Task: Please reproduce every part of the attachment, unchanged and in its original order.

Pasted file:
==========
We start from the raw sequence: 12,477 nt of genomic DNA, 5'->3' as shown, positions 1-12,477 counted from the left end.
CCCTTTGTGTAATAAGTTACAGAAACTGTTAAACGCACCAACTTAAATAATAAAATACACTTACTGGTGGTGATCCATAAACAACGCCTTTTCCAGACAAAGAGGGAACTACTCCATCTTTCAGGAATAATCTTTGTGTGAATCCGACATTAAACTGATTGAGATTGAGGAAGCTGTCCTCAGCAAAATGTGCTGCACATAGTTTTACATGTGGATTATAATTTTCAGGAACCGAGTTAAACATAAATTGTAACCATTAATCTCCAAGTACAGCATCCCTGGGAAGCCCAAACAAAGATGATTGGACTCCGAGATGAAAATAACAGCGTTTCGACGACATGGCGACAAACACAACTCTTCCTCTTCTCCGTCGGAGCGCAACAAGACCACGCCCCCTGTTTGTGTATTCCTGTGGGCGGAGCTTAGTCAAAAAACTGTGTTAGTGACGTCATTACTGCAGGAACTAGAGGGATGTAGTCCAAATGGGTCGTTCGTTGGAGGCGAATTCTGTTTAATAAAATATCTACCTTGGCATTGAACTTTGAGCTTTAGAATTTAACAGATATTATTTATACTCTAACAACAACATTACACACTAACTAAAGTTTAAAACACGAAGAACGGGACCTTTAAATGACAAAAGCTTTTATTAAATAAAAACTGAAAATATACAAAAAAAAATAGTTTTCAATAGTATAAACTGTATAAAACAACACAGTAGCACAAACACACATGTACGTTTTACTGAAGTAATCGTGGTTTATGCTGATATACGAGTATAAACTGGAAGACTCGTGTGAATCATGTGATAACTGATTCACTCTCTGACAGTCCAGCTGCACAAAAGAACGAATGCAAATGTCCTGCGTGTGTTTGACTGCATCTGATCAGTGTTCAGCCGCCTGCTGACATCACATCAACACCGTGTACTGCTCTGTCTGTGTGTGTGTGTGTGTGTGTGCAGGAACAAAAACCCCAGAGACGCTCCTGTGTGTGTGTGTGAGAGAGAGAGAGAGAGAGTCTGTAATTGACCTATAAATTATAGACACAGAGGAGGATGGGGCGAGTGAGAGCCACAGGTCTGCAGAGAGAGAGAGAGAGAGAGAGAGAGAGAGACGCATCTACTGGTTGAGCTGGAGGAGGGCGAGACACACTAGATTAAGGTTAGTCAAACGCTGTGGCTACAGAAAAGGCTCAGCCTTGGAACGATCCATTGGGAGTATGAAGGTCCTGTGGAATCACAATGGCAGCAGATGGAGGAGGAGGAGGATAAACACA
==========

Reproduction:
We start from the raw sequence: 12,477 nt of genomic DNA, 5'->3' as shown, positions 1-12,477 counted from the left end.
CCCTTTGTGTAATAAGTTACAGAAACTGTTAAACGCACCAACTTAAATAATAAAATACACTTACTGGTGGTGATCCATAAACAACGCCTTTTCCAGACAAAGAGGGAACTACTCCATCTTTCAGGAATAATCTTTGTGTGAATCCGACATTAAACTGATTGAGATTGAGGAAGCTGTCCTCAGCAAAATGTGCTGCACATAGTTTTACATGTGGATTATAATTTTCAGGAACCGAGTTAAACATAAATTGTAACCATTAATCTCCAAGTACAGCATCCCTGGGAAGCCCAAACAAAGATGATTGGACTCCGAGATGAAAATAACAGCGTTTCGACGACATGGCGACAAACACAACTCTTCCTCTTCTCCGTCGGAGCGCAACAAGACCACGCCCCCTGTTTGTGTATTCCTGTGGGCGGAGCTTAGTCAAAAAACTGTGTTAGTGACGTCATTACTGCAGGAACTAGAGGGATGTAGTCCAAATGGGTCGTTCGTTGGAGGCGAATTCTGTTTAATAAAATATCTACCTTGGCATTGAACTTTGAGCTTTAGAATTTAACAGATATTATTTATACTCTAACAACAACATTACACACTAACTAAAGTTTAAAACACGAAGAACGGGACCTTTAAATGACAAAAGCTTTTATTAAATAAAAACTGAAAATATACAAAAAAAAATAGTTTTCAATAGTATAAACTGTATAAAACAACACAGTAGCACAAACACACATGTACGTTTTACTGAAGTAATCGTGGTTTATGCTGATATACGAGTATAAACTGGAAGACTCGTGTGAATCATGTGATAACTGATTCACTCTCTGACAGTCCAGCTGCACAAAAGAACGAATGCAAATGTCCTGCGTGTGTTTGACTGCATCTGATCAGTGTTCAGCCGCCTGCTGACATCACATCAACACCGTGTACTGCTCTGTCTGTGTGTGTGTGTGTGTGTGTGCAGGAACAAAAACCCCAGAGACGCTCCTGTGTGTGTGTGTGAGAGAGAGAGAGAGAGAGTCTGTAATTGACCTATAAATTATAGACACAGAGGAGGATGGGGCGAGTGAGAGCCACAGGTCTGCAGAGAGAGAGAGAGAGAGAGAGAGAGAGAGACGCATCTACTGGTTGAGCTGGAGGAGGGCGAGACACACTAGATTAAGGTTAGTCAAACGCTGTGGCTACAGAAAAGGCTCAGCCTTGGAACGATCCATTGGGAGTATGAAGGTCCTGTGGAATCACAATGGCAGCAGATGGAGGAGGAGGAGGATAAACACA